From “The Stated Intentions of the Drafters of the Pension Protection Clause Defeat Any Defense of the Act”:
“The drafters intended that the absolute protection of pension benefits would indirectly compel the .funding of the pension systems. Delegate [Henry] Green argued that a similar pension protection clause in New York's Constitution had caused that state's pension funds to be ‘fully .funded,’ and he suggested that a pension protection clause in the Illinois Constitution would ‘be a mandate to the General Assembly to do something which they have not previously done in some twenty-two years,’ i.e., to adequately fund the public pension systems. See Record of Proceedings, at 2925 (SA 6).
“Delegate Green added that ‘in lieu of a scheduling provision’ for funding the systems, the Pension Protection Clause would ‘at least put the General Assembly on notice that these memberships are enforceable contracts and that they shall not be diminished or impaired.’ Id. Citing these remarks, this Court has recognized that the Pension Protection Clause ‘was intended to force the funding of the pensions indirectly, by putting the state and municipal governments on notice that they are responsible for those benefits.’ McNamee, 173 III. 2d at 442.
“Accordingly, even where the State has chosen to forego actuarially sound funding of its pension systems, the Pension Protection Clause mandates that government employers pay pension benefits as promised. This purpose would be totally frustrated if the State could avoid the consequences of its underfunding of the State pension systems simply by diminishing pension benefits. In that event, the Pension Protection Clause would not even indirectly force the funding of the State pension systems. The State would have no incentive to adequately fund the State pension systems, since underfunding itself could be used to justify the diminishment of pension benefits.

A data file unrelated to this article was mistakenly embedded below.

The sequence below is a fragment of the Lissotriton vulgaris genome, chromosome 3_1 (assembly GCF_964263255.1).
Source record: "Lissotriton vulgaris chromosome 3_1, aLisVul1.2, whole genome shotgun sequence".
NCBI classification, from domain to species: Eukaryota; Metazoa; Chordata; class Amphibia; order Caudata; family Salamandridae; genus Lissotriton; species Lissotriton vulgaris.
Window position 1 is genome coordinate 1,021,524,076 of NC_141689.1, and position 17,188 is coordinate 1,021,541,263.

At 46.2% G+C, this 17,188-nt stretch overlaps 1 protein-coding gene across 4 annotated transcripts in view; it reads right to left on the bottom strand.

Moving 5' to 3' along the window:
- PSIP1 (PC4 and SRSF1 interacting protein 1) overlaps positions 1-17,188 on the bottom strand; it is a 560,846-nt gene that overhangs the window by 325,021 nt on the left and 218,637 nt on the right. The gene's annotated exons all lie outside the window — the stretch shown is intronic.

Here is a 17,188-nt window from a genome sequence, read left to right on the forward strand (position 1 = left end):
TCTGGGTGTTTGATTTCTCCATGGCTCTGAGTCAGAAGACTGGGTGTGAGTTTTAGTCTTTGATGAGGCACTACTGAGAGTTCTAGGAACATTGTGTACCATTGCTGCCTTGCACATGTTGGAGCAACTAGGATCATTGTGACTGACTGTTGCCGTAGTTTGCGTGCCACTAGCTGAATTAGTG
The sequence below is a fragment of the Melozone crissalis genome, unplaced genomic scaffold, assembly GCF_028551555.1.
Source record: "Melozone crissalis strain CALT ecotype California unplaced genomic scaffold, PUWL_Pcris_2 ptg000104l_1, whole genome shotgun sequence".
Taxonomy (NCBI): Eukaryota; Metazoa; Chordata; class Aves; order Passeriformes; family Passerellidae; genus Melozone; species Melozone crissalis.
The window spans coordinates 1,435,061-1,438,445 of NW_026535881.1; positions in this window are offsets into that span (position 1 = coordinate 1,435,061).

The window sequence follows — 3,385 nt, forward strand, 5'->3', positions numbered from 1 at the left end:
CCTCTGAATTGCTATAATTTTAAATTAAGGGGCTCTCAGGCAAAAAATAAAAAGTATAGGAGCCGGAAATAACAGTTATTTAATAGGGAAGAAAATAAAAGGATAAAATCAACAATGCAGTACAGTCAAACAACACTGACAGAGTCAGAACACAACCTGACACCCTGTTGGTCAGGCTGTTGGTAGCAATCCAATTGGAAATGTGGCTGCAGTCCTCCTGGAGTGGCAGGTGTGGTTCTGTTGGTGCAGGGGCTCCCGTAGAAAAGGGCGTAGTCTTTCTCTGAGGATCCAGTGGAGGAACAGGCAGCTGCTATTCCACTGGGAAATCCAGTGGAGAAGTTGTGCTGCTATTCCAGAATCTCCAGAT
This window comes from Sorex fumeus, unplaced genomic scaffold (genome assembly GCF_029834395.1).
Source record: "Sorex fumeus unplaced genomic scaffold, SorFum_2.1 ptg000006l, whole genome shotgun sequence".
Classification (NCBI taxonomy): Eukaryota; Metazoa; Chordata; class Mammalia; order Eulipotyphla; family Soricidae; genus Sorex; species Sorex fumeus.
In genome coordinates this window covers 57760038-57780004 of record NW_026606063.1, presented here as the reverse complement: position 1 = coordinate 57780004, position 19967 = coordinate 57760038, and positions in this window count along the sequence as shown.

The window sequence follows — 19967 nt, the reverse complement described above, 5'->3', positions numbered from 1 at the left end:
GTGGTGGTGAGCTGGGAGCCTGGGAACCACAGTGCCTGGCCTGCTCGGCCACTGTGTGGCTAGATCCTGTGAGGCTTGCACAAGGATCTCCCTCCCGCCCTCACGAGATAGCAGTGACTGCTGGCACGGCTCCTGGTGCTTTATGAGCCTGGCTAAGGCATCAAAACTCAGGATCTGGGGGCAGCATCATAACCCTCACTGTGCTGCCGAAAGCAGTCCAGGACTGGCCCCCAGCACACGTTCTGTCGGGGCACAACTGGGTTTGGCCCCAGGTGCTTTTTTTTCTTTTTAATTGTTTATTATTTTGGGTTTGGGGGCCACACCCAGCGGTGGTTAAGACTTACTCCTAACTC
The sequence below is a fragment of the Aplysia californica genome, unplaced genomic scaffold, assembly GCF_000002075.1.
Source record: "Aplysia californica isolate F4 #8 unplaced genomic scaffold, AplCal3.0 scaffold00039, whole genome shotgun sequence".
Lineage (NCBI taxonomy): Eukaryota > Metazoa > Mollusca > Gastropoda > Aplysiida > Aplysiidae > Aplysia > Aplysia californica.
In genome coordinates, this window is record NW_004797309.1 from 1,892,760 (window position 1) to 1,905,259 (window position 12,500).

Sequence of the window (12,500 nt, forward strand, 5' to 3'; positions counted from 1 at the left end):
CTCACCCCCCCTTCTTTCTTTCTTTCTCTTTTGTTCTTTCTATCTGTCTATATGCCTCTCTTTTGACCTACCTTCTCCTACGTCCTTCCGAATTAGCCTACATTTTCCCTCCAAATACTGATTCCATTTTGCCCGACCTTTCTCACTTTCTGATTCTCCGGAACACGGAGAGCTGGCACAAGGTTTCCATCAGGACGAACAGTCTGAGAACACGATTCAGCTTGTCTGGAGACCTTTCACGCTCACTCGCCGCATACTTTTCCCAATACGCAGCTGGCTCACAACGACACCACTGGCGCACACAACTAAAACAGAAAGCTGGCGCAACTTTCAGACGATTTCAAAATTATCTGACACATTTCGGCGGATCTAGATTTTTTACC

“The defendants' interpretation thus would permit a downward spiral of chronic underfunding and periodic pension diminishment, which would end only when the benefits were reduced to almost nothing. That is emphatically not what the drafters of the Pension Protection Clause intended.
“Because the Pension Protection Clause ‘was based on a nearly identical provision of the New York constitution’ (Kanerva, 2014 IL 115811, ¶ 38), another strong indicator of the drafters' intent can be found in an opinion of New York's highest court which interpreted that state's pension protection clause a dozen years before the 1970 Illinois Constitutional Convention. See Birnbaum v. N.Y. State Teachers Ret. Sys., 5 N.Y.2d 1, 11-12 (N.Y. 1958).
“In Birnbaum, a New York state retirement system argued that it would be ‘plunged into bankruptcy’ unless it were allowed to diminish its members' pension benefits. Id. The New York Court of Appeals replied:
“‘If bankruptcy now threatens to overtake the Teachers Retirement System, the system must turn to the Legislature for financial assistance. It may not ask us to ignore the will of the people as expressed in their Constitution.’ Id. at 12.
“If the delegates to the Illinois Constitutional Convention in 1970 wanted to accomplish a different result, and to allow the General Assembly some power to diminish pensions, they could have done so. They chose not to do so. There is no legal basis to ignore that choice now…”
from Brief of ISEA RSEA Heaton and Harrison Plaintiffs-Appellees